Understanding and predicting phonon behavior opens up new possibilities for controlling heat and energy flow on the nanoscale. “Once you can predict something, you can also design for it,” says Maria Luckyanova, a lead author on the article.

For example, thermoelectric energy conversion devices, which convert temperature differences to electrical power, could become much more efficient if new methods of decreasing heat flow are developed. Alternately, if new methods of increasing heat flow are developed, waste heat could be more efficiently removed in many consumer electronics devices such as laptop computers and cell phones. This new understanding could, remarkably, allow for both of these avenues to be pursued, simply because of the versatility of exploiting the coherence of heat waves.

Many other centers are engaged in research on thermoelectrics and thermal management, which could benefit greatly as a whole from this study’s findings. “Our current directions are definitely influenced by this result,” says Austin Minnich, now a professor at the California Institute of Technology who was also involved with the study. He, like many, believes that there is a bright future in new fields of research such as thermal metamaterials, enabled by the concept of coherent phononics.

More Information

Luckyanova MN, J Garg, K Esfarjani, A Jandl, MT Bulsara, AJ Schmidt, AJ Minnich, S Chen, MS Dresselhaus, Z Ren, EA Fitzgerald, and G Chen. 2012. “Coherent Phonon Heat Conduction in Superlattices.” Science 338(6109):936-939. DOI: 10.1126/science.1225549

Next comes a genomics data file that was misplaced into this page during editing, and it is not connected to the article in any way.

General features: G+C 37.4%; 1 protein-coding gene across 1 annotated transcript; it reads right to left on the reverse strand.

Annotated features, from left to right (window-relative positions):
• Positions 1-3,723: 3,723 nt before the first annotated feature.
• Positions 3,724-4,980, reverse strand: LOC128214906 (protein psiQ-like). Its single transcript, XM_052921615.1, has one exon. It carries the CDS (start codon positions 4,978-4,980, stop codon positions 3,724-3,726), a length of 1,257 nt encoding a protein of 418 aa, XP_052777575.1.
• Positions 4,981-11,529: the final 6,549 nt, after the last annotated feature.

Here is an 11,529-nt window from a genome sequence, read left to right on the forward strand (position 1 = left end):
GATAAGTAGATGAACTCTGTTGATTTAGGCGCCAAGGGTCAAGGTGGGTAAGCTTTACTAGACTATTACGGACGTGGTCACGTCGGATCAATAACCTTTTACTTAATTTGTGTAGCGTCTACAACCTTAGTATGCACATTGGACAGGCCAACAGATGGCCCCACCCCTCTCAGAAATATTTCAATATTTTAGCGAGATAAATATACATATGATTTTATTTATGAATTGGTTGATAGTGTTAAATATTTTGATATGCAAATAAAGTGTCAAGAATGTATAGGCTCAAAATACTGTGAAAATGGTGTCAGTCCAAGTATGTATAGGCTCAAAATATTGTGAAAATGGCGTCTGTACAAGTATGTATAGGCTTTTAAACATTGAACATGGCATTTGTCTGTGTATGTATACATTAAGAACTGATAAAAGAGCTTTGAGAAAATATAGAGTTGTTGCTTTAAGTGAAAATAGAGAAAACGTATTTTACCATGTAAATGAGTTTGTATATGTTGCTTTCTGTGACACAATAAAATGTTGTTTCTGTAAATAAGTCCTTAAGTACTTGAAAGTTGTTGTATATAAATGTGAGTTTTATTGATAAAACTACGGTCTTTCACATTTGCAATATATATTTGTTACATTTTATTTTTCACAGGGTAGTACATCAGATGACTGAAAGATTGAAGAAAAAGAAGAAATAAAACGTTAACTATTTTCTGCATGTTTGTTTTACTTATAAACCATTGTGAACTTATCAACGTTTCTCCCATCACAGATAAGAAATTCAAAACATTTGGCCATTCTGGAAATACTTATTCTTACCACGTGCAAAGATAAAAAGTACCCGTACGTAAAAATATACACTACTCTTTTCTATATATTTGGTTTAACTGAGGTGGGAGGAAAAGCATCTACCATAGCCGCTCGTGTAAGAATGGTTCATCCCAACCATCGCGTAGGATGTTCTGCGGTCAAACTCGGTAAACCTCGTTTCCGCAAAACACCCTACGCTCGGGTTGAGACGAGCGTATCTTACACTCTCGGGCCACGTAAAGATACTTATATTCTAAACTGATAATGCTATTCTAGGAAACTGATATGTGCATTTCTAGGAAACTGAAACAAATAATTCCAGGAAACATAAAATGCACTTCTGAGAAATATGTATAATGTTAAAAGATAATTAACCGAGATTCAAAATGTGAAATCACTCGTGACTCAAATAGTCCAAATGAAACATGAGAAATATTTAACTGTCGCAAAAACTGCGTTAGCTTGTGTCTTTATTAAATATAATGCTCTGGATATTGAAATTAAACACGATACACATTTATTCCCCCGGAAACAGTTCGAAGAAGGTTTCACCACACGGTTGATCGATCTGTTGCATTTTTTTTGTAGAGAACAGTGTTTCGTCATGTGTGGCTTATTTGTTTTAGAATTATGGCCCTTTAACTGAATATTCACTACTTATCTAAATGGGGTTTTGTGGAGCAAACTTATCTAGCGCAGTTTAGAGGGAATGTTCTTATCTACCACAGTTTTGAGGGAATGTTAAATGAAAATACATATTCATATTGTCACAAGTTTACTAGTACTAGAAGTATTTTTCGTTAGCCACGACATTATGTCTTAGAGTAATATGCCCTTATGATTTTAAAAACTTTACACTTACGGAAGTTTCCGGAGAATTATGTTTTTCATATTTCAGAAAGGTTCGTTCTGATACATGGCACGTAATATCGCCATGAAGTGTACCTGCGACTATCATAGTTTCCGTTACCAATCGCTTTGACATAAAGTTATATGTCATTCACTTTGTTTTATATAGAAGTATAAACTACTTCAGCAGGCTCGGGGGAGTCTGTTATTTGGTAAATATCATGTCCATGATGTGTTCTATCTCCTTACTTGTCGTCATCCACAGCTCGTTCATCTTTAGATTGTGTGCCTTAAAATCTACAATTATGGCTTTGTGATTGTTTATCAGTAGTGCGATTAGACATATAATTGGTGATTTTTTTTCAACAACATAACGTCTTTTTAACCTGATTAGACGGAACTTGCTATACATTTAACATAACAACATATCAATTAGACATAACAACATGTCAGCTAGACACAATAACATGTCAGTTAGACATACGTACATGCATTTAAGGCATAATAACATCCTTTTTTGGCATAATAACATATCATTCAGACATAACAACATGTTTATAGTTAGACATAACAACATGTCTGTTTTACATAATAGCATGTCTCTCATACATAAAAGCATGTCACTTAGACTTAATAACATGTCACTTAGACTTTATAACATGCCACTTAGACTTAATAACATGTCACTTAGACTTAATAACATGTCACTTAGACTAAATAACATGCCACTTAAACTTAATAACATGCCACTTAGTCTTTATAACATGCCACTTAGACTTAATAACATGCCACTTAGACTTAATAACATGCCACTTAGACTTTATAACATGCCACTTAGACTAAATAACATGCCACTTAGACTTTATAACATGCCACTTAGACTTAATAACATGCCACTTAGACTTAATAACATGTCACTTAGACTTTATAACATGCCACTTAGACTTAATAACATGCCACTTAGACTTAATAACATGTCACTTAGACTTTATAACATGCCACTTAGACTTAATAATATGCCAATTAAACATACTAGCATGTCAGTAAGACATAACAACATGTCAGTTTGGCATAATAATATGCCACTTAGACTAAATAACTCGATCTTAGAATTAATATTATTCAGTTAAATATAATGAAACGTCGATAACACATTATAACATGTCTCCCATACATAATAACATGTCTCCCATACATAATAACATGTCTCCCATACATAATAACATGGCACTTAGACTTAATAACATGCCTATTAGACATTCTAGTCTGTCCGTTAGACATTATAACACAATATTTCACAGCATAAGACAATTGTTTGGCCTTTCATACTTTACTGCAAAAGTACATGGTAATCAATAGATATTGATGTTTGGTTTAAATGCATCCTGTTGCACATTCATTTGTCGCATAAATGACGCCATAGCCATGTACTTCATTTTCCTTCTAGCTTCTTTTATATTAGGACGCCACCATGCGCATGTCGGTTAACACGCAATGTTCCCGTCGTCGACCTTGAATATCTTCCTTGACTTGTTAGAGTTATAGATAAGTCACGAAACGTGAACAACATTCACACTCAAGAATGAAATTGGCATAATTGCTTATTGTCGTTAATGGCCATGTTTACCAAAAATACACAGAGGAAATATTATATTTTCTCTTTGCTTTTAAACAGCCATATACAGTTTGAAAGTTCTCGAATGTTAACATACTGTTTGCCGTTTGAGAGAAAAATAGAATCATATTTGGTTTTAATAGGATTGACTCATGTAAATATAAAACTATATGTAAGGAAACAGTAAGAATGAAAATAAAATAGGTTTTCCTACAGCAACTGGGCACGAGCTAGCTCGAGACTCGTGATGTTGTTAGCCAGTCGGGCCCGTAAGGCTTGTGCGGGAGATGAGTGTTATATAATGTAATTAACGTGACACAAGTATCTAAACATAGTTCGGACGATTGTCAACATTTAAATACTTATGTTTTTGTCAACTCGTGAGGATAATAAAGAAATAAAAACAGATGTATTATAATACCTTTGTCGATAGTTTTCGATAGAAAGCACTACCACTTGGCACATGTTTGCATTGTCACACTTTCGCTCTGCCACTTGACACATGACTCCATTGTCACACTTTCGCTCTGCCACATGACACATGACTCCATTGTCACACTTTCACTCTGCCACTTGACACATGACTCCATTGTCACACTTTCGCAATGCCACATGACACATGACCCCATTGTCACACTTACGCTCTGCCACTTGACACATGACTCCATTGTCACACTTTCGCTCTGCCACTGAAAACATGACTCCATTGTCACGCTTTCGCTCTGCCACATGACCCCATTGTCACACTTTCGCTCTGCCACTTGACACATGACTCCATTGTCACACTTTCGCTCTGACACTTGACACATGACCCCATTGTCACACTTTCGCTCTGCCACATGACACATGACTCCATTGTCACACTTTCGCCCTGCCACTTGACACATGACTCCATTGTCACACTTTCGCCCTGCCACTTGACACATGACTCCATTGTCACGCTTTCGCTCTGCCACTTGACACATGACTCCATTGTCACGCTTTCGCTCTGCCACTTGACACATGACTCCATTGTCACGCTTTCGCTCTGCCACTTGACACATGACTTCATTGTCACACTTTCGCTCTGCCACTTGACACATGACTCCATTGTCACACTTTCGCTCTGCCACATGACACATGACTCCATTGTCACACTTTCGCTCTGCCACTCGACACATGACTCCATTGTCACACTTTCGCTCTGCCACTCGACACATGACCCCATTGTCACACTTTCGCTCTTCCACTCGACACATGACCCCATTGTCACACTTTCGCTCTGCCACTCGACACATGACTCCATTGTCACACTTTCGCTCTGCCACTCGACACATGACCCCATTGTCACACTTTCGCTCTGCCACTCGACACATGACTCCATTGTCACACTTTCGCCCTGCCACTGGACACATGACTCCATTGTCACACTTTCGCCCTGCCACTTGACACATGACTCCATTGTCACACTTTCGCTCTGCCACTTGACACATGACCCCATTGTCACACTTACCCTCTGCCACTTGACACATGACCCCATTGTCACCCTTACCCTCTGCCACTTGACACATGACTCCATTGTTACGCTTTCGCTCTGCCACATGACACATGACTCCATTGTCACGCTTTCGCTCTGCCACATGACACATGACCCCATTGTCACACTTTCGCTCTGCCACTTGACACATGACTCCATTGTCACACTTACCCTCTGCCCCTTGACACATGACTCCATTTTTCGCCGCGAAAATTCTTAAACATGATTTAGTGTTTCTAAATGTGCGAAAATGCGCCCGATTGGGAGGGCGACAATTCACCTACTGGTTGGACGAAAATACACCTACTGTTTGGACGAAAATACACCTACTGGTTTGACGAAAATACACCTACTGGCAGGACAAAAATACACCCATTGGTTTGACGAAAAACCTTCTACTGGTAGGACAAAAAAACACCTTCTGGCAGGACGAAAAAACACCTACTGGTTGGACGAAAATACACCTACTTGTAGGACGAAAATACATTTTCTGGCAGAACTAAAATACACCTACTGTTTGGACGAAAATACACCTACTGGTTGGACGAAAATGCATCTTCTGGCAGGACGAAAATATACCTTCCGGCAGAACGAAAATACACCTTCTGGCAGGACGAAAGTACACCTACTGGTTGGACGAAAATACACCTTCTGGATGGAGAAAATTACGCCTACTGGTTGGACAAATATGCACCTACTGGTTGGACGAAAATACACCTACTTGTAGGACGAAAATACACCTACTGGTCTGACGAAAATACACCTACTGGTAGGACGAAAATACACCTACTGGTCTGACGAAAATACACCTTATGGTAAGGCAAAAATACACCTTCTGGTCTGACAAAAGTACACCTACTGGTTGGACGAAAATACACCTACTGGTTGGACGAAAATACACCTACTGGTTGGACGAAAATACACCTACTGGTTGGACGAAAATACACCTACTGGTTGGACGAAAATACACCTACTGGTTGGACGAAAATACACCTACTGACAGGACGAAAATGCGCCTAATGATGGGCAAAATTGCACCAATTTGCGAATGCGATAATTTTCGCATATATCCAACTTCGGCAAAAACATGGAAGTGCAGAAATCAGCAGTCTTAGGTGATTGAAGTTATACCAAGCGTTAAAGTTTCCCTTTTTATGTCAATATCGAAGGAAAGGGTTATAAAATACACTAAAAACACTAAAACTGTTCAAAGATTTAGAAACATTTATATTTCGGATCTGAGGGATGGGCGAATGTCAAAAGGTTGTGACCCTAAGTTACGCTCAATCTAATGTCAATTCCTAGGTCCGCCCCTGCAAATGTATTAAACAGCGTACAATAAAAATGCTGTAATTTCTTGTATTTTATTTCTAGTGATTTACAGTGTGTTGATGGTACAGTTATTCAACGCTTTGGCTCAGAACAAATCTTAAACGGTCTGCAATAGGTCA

Acknowledgments

This work was funded by the Solid-State Solar Thermal Energy Conversion Center, an Energy Frontier Research Center, funded by the Department of Energy, Office of Science, Office of Basic Energy Sciences. Maria Luckyanova was partially supported by a fellowship from the National Science Foundation. The work also featured contributions from researchers currently at the California Institute of Technology, Boston University and Boston College.

About the author(s):

  • Dennis M. Callahan is a Ph.D. candidate at the California Institute of Technology. He is a member of the Light-Materials Interactions in Energy Conversion, an Energy Frontier Research Center, under the advisement of Harry Atwater. His research focuses on design and fabrication of novel solar cells in which the electromagnetic environment has been intentionally engineered to enhance performance. This includes solar cells incorporating elements of plasmonics, photonic crystals, optical resonators and other nanophotonic elements.